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Med Hypotheses. 2011 Sep;77(3):430-6. doi: 10.1016/j.mehy.2011.06.002. Epub 2011 Jul 1.

Hypotheses for mechanisms linking shiftwork and cancer.

Author information

1
Western Australian Institute for Medical Research, School of Population Health, The University of Western Australia, Perth, Western Australia, Australia. fritschi@waimr.uwa.edu.au

Abstract

Shift work has been associated with various adverse health outcomes. In particular, there has been a recent flourish in investigating potential cancer risk associated with working night shifts and other shift schedules. Epidemiologic studies have revealed generally weak associations due to several methodological challenges such as lack of standard classifications of shift or night work. The field also has been hindered by a lack of clarity about the possible mechanisms by which shiftwork could have an effect on cancer risk. One possible mechanism is reduced production of melatonin caused by exposure to light at night. Although there is a growing body of evidence that provides some support for this mechanism, several other mechanisms also make sense from a biological point of view. Further, the relatively weak magnitude of the associations between light at night and melatonin level suggests that multiple factors may be operating along the pathway between shift work and adverse health consequences (including cancer risk). Here we propose four additional mechanisms that should be considered for a comprehensive investigation of these potential pathways. These are: phase shift; sleep disruption; lifestyle factors (such as poor quality diets, less physical activity and higher BMI); and lower vitamin D. Consideration of all these mechanisms is necessary in order to design effective preventative workplace strategies. In developed countries, approximately 20% of the population undertake shiftwork and, while we are unlikely to be able to eliminate shiftwork from current work practices, there are aspects of shiftwork that can be modified and there may be facets of individual susceptibility that we may be able to identify and target for prevention.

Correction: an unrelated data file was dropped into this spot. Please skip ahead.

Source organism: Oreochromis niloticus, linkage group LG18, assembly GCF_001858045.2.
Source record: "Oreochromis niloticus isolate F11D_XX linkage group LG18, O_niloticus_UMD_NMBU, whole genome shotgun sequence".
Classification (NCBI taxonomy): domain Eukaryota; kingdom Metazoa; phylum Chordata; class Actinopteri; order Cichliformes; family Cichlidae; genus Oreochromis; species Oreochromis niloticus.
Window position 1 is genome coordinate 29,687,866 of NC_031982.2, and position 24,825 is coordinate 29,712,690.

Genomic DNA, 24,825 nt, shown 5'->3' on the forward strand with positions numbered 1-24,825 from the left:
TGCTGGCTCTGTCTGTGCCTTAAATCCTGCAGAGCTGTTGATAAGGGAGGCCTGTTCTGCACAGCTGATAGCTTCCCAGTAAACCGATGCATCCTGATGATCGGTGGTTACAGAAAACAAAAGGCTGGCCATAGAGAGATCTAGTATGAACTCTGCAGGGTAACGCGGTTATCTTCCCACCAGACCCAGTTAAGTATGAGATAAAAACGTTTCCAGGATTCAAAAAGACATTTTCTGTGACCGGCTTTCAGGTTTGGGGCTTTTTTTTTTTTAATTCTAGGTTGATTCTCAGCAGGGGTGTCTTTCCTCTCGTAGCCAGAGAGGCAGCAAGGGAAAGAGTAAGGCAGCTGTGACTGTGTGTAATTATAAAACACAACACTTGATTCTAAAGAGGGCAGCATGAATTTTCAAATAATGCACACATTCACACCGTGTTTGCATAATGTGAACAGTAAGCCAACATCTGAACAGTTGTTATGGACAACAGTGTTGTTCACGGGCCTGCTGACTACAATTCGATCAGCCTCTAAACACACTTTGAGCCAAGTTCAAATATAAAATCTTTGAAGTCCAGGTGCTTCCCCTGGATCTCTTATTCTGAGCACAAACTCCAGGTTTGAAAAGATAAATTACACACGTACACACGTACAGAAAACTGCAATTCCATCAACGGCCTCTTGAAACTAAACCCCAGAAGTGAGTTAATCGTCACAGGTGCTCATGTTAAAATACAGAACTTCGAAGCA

PMID:
21723672
DOI:
10.1016/j.mehy.2011.06.002
[Indexed for MEDLINE]

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